Hydrogen derived from water using stones could be new energy source
Researchers from the University of Lyon claimed to have found a new source of energy in the form of hydrogen gas that can be split from water with the help of a simple mixture of rock and water.
London: Researchers from the University of Lyon claimed to have found a new source of energy in the form of hydrogen gas that can be split from water with the help of a simple mixture of rock and water.
The new method accelerates the chemical reaction that would generally take geological timescales in nature, the BBC reported.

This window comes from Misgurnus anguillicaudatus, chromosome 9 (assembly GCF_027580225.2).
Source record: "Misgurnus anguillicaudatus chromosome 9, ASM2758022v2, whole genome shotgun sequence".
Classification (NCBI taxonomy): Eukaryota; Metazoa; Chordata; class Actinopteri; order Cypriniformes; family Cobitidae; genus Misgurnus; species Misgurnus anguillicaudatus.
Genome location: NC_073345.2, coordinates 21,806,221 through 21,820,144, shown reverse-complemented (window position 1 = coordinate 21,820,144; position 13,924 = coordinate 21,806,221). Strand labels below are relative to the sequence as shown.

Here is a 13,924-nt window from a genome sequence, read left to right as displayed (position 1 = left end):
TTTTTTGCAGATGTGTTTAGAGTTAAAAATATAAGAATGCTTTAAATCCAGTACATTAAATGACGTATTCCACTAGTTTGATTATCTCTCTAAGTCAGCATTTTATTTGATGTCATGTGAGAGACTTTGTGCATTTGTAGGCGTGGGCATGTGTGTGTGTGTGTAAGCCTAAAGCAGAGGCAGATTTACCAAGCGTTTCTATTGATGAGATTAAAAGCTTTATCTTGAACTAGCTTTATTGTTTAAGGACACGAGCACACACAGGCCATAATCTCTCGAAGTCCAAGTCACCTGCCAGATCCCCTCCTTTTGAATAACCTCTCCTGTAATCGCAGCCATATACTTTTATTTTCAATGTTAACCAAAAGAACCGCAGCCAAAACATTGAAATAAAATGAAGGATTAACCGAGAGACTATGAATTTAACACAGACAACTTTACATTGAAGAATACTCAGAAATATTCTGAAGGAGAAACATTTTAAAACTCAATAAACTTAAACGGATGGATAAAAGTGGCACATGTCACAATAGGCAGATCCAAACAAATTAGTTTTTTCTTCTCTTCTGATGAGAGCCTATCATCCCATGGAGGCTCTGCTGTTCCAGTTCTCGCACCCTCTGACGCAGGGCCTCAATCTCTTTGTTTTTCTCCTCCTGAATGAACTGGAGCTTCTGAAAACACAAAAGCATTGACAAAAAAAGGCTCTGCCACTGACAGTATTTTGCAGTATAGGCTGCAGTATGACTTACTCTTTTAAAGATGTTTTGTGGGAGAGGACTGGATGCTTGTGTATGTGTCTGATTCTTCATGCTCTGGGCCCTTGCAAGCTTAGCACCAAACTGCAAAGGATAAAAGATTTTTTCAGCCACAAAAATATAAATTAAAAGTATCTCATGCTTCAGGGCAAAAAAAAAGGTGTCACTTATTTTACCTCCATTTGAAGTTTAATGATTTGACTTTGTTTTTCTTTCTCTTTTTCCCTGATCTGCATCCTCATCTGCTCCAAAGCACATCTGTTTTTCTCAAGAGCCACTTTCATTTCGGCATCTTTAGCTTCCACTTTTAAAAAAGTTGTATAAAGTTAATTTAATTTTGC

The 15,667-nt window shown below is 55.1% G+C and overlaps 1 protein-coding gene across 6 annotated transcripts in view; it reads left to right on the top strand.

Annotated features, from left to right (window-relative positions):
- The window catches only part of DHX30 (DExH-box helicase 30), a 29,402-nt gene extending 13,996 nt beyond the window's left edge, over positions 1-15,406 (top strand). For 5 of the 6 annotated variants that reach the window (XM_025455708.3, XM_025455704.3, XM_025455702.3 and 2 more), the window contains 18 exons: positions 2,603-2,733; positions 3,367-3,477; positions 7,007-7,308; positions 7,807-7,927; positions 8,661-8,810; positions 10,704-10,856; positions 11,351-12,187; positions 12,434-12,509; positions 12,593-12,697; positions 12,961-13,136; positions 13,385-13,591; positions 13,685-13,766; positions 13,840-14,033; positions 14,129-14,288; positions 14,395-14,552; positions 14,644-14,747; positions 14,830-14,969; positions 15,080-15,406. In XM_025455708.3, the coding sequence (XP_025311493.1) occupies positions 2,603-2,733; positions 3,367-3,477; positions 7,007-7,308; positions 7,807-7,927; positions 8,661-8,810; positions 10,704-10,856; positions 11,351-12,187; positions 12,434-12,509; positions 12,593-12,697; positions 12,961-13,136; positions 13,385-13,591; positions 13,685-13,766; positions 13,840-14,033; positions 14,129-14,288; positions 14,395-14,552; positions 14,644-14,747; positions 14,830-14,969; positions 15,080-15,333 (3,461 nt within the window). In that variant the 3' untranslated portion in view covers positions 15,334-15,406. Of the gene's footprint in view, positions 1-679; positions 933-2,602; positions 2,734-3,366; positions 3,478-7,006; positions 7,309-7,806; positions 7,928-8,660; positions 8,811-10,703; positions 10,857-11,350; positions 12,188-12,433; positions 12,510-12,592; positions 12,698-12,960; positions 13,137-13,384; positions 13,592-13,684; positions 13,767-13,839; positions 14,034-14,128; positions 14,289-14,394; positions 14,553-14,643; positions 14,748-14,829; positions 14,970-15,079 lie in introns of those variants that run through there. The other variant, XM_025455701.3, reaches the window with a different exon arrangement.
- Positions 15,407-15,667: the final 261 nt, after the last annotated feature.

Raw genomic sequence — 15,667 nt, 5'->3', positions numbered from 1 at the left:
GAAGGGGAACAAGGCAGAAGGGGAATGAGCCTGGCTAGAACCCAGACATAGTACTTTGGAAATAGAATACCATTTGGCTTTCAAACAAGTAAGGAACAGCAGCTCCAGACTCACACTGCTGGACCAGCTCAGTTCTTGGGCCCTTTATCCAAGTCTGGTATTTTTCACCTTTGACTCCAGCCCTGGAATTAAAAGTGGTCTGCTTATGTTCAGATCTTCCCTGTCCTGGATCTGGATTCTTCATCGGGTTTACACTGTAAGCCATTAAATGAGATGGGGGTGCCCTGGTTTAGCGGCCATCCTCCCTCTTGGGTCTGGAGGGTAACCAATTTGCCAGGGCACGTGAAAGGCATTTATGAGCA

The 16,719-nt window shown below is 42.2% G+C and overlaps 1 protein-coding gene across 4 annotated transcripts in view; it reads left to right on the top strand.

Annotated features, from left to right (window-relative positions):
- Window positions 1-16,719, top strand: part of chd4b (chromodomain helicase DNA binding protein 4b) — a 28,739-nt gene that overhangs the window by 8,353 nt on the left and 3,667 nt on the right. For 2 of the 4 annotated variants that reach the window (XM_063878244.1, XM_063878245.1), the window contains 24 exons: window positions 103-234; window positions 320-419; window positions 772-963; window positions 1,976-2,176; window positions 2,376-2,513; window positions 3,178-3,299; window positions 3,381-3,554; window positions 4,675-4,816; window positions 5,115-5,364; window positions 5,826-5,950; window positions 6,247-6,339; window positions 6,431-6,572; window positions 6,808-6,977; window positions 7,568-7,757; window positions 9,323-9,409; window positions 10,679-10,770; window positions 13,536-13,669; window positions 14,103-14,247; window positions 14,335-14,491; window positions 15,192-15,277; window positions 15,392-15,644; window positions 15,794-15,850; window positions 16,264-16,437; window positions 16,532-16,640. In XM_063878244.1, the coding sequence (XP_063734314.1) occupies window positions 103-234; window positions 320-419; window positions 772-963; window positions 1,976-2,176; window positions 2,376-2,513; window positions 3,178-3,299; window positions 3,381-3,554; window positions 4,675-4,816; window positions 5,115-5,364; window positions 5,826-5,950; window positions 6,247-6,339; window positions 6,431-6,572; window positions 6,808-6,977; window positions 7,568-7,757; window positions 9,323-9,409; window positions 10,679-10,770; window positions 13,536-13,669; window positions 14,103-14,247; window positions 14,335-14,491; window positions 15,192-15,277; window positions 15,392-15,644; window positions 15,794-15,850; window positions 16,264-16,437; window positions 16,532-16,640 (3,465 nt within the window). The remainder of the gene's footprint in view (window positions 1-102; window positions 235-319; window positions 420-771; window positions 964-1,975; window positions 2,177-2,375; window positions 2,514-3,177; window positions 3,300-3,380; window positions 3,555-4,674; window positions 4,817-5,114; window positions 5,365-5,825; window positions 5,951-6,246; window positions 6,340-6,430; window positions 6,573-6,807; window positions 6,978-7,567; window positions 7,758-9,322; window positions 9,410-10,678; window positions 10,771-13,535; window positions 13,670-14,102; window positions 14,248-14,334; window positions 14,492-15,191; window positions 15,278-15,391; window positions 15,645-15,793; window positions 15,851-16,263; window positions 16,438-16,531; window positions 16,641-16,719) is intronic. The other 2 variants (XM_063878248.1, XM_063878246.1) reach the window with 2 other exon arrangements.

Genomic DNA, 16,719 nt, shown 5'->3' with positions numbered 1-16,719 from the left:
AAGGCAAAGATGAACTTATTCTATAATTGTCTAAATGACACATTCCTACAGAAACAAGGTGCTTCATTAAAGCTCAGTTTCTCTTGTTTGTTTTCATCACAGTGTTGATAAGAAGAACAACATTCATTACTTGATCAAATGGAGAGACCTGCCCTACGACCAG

During the splitting process, a mineral called serpentine is formed when the olivine mineral strips one oxygen and hydrogen atom from an H2O molecule to release the spare hydrogen atom.
For their study, scientists heated olivine minerals in water to a couple of hundred degrees Celsius, added a little bit of aluminium oxide and placed the mix into a miniature pressure cooker, made with two diamonds that squeezed the mixture to 2,000 atmospheres pressure.
The same process happens very slowly in the rocks that form the ocean floors, where the hydrogen either reacts with carbon to form methane or is used by microbes that live deep in the rocks to sustain life deep beneath the Earth`s surface.
The study is published in the journal American Mineralogist.